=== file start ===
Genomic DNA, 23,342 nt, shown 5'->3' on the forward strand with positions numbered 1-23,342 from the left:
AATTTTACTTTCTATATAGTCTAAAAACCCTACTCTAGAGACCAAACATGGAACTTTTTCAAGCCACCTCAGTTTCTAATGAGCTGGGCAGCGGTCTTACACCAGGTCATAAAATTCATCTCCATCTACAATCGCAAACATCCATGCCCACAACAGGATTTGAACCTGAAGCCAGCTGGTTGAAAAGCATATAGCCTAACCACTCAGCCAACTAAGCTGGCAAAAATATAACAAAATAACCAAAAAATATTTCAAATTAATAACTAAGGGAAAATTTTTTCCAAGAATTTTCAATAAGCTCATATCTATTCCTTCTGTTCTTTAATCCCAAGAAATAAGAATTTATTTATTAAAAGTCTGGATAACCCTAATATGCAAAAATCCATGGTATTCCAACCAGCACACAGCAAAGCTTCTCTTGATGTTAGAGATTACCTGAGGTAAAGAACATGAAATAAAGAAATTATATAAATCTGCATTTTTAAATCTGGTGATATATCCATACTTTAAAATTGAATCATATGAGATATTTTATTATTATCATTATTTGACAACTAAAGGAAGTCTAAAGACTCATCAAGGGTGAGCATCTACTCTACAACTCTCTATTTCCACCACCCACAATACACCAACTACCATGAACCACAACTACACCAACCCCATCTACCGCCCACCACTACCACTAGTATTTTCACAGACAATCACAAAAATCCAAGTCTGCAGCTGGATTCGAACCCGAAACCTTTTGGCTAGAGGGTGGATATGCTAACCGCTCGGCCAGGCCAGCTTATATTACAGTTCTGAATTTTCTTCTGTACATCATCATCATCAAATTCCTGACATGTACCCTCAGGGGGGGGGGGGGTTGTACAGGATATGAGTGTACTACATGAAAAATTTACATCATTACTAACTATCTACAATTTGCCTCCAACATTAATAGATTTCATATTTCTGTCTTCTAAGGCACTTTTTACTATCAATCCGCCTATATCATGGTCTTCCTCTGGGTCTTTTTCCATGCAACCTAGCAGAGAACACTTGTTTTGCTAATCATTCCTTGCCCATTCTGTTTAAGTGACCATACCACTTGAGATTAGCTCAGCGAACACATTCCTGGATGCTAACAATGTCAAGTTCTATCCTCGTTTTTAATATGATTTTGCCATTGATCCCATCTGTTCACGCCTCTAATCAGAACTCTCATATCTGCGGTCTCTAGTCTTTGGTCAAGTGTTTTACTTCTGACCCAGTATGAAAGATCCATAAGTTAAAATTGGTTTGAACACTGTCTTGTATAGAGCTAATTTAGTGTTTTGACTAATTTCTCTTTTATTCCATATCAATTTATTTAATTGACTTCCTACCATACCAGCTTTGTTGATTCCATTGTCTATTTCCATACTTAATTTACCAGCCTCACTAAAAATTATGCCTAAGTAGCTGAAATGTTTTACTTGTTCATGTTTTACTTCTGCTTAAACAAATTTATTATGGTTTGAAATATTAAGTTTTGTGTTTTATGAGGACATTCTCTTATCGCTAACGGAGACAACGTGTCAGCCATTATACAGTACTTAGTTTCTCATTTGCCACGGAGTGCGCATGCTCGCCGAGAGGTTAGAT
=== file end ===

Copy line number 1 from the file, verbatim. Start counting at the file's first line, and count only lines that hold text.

Genomic DNA, 23,342 nt, shown 5'->3' on the forward strand with positions numbered 1-23,342 from the left: